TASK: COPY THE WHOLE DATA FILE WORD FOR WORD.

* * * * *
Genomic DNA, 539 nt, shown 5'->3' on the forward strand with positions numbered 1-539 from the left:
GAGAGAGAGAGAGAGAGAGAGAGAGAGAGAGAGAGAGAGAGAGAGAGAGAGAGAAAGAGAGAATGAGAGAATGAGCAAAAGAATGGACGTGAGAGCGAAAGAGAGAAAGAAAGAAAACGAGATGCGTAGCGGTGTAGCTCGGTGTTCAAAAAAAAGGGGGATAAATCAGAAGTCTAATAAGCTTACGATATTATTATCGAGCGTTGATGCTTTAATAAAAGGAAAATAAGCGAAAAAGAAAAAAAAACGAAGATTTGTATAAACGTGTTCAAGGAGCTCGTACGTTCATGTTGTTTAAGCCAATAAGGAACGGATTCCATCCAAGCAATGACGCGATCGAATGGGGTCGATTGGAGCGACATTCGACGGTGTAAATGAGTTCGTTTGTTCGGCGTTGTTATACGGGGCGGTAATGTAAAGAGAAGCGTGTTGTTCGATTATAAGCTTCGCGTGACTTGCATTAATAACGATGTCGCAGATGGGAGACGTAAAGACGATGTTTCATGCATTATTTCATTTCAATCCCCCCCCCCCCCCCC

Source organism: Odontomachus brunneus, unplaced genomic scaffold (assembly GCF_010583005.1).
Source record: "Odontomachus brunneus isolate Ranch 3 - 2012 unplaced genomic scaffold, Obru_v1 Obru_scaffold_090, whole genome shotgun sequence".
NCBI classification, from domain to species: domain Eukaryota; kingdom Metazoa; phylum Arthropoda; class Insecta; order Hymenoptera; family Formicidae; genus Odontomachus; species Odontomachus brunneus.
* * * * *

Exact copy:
Genomic DNA, 539 nt, shown 5'->3' on the forward strand with positions numbered 1-539 from the left:
GAGAGAGAGAGAGAGAGAGAGAGAGAGAGAGAGAGAGAGAGAGAGAGAGAGAGAAAGAGAGAATGAGAGAATGAGCAAAAGAATGGACGTGAGAGCGAAAGAGAGAAAGAAAGAAAACGAGATGCGTAGCGGTGTAGCTCGGTGTTCAAAAAAAAGGGGGATAAATCAGAAGTCTAATAAGCTTACGATATTATTATCGAGCGTTGATGCTTTAATAAAAGGAAAATAAGCGAAAAAGAAAAAAAAACGAAGATTTGTATAAACGTGTTCAAGGAGCTCGTACGTTCATGTTGTTTAAGCCAATAAGGAACGGATTCCATCCAAGCAATGACGCGATCGAATGGGGTCGATTGGAGCGACATTCGACGGTGTAAATGAGTTCGTTTGTTCGGCGTTGTTATACGGGGCGGTAATGTAAAGAGAAGCGTGTTGTTCGATTATAAGCTTCGCGTGACTTGCATTAATAACGATGTCGCAGATGGGAGACGTAAAGACGATGTTTCATGCATTATTTCATTTCAATCCCCCCCCCCCCCCCC

Source organism: Odontomachus brunneus, unplaced genomic scaffold (assembly GCF_010583005.1).
Source record: "Odontomachus brunneus isolate Ranch 3 - 2012 unplaced genomic scaffold, Obru_v1 Obru_scaffold_090, whole genome shotgun sequence".
NCBI classification, from domain to species: domain Eukaryota; kingdom Metazoa; phylum Arthropoda; class Insecta; order Hymenoptera; family Formicidae; genus Odontomachus; species Odontomachus brunneus.